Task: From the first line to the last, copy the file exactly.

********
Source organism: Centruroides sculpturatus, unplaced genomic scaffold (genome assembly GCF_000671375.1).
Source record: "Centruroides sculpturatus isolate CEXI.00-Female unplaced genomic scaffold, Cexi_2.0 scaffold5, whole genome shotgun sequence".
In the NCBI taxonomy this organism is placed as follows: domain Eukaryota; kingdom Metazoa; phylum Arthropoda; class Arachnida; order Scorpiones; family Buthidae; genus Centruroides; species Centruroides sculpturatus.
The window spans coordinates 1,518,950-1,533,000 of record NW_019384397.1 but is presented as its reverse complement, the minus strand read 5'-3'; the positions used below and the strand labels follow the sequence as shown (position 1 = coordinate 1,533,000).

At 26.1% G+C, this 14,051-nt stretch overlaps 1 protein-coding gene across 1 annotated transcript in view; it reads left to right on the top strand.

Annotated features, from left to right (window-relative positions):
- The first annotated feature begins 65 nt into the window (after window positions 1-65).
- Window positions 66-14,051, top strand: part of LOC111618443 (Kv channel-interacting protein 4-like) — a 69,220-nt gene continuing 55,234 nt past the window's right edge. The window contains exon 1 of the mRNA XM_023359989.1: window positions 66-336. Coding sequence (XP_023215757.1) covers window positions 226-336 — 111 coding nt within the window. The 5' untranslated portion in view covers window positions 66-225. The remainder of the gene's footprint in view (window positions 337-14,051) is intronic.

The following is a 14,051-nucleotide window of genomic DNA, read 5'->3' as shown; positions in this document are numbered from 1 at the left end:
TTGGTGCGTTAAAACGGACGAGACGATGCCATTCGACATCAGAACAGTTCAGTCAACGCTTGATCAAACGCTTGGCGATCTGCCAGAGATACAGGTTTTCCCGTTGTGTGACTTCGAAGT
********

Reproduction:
Source organism: Centruroides sculpturatus, unplaced genomic scaffold (genome assembly GCF_000671375.1).
Source record: "Centruroides sculpturatus isolate CEXI.00-Female unplaced genomic scaffold, Cexi_2.0 scaffold5, whole genome shotgun sequence".
In the NCBI taxonomy this organism is placed as follows: domain Eukaryota; kingdom Metazoa; phylum Arthropoda; class Arachnida; order Scorpiones; family Buthidae; genus Centruroides; species Centruroides sculpturatus.
The window spans coordinates 1,518,950-1,533,000 of record NW_019384397.1 but is presented as its reverse complement, the minus strand read 5'-3'; the positions used below and the strand labels follow the sequence as shown (position 1 = coordinate 1,533,000).

At 26.1% G+C, this 14,051-nt stretch overlaps 1 protein-coding gene across 1 annotated transcript in view; it reads left to right on the top strand.

Annotated features, from left to right (window-relative positions):
- The first annotated feature begins 65 nt into the window (after window positions 1-65).
- Window positions 66-14,051, top strand: part of LOC111618443 (Kv channel-interacting protein 4-like) — a 69,220-nt gene continuing 55,234 nt past the window's right edge. The window contains exon 1 of the mRNA XM_023359989.1: window positions 66-336. Coding sequence (XP_023215757.1) covers window positions 226-336 — 111 coding nt within the window. The 5' untranslated portion in view covers window positions 66-225. The remainder of the gene's footprint in view (window positions 337-14,051) is intronic.

The following is a 14,051-nucleotide window of genomic DNA, read 5'->3' as shown; positions in this document are numbered from 1 at the left end:
TTGGTGCGTTAAAACGGACGAGACGATGCCATTCGACATCAGAACAGTTCAGTCAACGCTTGATCAAACGCTTGGCGATCTGCCAGAGATACAGGTTTTCCCGTTGTGTGACTTCGAAGT